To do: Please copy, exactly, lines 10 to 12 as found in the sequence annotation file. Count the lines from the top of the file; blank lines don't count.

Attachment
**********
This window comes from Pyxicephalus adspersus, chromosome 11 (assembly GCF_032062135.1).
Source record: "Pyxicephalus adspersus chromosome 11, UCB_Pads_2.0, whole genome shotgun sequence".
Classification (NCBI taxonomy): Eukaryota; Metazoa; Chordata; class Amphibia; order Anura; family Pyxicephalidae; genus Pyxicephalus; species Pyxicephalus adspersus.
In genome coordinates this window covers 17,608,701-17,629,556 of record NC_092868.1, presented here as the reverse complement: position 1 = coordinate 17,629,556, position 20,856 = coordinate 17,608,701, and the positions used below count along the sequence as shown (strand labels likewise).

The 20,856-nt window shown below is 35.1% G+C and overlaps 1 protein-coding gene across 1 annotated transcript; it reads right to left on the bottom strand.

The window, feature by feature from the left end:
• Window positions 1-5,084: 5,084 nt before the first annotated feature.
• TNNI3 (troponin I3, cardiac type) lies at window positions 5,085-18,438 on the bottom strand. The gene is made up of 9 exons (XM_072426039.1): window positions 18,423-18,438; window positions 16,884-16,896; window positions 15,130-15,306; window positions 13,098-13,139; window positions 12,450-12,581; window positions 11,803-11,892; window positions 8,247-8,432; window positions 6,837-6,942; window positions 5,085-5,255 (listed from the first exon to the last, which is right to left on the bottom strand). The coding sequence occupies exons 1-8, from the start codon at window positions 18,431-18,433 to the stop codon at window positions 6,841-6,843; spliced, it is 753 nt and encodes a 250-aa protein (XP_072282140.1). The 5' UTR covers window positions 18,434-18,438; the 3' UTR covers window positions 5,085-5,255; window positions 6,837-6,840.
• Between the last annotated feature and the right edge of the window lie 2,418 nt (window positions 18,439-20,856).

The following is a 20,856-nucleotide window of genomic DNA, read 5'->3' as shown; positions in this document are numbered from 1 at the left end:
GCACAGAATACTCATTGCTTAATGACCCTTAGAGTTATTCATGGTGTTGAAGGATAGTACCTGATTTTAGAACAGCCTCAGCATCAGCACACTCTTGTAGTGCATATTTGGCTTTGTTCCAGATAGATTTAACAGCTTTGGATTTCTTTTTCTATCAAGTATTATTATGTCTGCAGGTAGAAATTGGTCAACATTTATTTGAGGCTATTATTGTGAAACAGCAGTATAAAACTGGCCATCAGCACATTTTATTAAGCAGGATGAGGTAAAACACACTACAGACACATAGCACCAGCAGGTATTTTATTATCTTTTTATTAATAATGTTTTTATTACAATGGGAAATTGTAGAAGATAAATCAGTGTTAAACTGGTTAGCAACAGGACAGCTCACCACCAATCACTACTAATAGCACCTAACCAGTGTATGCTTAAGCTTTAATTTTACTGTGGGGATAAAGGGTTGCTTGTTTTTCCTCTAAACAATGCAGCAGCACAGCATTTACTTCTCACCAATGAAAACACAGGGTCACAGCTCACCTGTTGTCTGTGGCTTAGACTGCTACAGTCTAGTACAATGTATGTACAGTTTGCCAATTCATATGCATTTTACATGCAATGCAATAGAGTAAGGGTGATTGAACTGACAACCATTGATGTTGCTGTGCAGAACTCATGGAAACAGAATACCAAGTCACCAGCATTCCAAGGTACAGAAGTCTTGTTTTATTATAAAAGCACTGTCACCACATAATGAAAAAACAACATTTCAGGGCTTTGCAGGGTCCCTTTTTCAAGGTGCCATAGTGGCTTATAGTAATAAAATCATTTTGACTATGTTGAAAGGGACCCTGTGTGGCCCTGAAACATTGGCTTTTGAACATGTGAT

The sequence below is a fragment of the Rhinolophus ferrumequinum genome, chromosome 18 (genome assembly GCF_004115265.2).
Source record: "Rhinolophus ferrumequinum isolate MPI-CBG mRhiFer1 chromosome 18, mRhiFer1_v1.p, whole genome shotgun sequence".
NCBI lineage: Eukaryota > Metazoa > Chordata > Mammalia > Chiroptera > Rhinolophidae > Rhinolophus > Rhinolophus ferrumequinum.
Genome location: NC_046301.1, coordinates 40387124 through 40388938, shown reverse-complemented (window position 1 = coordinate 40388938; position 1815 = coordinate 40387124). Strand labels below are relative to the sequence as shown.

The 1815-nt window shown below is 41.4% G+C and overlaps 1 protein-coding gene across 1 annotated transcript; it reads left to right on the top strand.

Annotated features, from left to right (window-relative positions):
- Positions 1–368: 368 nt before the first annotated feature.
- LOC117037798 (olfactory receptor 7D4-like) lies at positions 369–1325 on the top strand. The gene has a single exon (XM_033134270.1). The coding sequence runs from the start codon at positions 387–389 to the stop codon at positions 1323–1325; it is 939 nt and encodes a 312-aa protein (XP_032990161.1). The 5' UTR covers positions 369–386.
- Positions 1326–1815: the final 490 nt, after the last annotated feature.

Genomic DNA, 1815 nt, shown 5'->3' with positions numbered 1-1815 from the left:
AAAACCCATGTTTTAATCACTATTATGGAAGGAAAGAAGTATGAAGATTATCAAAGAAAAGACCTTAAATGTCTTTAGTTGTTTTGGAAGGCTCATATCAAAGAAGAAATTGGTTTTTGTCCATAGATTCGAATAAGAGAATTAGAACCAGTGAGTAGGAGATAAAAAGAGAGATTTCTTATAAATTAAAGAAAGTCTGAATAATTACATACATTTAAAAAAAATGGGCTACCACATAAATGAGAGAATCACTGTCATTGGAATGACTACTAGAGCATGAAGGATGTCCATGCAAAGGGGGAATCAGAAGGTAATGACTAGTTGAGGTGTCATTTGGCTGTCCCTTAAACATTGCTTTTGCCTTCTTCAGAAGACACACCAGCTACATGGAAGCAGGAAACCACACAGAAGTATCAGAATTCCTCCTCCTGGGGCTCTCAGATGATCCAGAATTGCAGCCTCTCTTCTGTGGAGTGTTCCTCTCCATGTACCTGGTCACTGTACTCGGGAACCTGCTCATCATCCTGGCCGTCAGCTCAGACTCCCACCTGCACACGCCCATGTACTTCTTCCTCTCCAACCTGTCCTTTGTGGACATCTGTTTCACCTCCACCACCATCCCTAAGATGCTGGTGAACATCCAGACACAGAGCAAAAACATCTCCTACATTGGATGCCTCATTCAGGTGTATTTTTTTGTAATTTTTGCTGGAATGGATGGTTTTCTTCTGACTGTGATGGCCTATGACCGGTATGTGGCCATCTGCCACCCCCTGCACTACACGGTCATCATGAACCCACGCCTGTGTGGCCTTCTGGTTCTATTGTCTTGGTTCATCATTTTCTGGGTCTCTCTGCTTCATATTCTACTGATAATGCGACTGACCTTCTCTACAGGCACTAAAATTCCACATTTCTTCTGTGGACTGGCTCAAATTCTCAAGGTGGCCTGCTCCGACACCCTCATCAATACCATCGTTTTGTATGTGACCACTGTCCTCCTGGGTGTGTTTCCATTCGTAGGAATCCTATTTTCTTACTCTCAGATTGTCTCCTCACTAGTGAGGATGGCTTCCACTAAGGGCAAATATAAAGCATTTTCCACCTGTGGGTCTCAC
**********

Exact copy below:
The following is a 20,856-nucleotide window of genomic DNA, read 5'->3' as shown; positions in this document are numbered from 1 at the left end:
GCACAGAATACTCATTGCTTAATGACCCTTAGAGTTATTCATGGTGTTGAAGGATAGTACCTGATTTTAGAACAGCCTCAGCATCAGCACACTCTTGTAGTGCATATTTGGCTTTGTTCCAGATAGATTTAACAGCTTTGGATTTCTTTTTCTATCAAGTATTATTATGTCTGCAGGTAGAAATTGGTCAACATTTATTTGAGGCTATTATTGTGAAACAGCAGTATAAAACTGGCCATCAGCACATTTTATTAAGCAGGATGAGGTAAAACACACTACAGACACATAGCACCAGCAGGTATTTTATTATCTTTTTATTAATAATGTTTTTATTACAATGGGAAATTGTAGAAGATAAATCAGTGTTAAACTGGTTAGCAACAGGACAGCTCACCACCAATCACTACTAATAGCACCTAACCAGTGTATGCTTAAGCTTTAATTTTACTGTGGGGATAAAGGGTTGCTTGTTTTTCCTCTAAACAATGCAGCAGCACAGCATTTACTTCTCACCAATGAAAACACAGGGTCACAGCTCACCTGTTGTCTGTGGCTTAGACTGCTACAGTCTAGTACAATGTATGTACAGTTTGCCAATTCATATGCATTTTACATGCAATGCAATAGAGTAAGGGTGATTGAACTGACAACCATTGATGTTGCTGTGCAGAACTCATGGAAACAGAATACCAAGTCACCAGCATTCCAAGGTACAGAAGTCTTGTTTTATTATAAAAGCACTGTCACCACATAATGAAAAAACAACATTTCAGGGCTTTGCAGGGTCCCTTTTTCAAGGTGCCATAGTGGCTTATAGTAATAAAATCATTTTGACTATGTTGAAAGGGACCCTGTGTGGCCCTGAAACATTGGCTTTTGAACATGTGAT

The sequence below is a fragment of the Rhinolophus ferrumequinum genome, chromosome 18 (genome assembly GCF_004115265.2).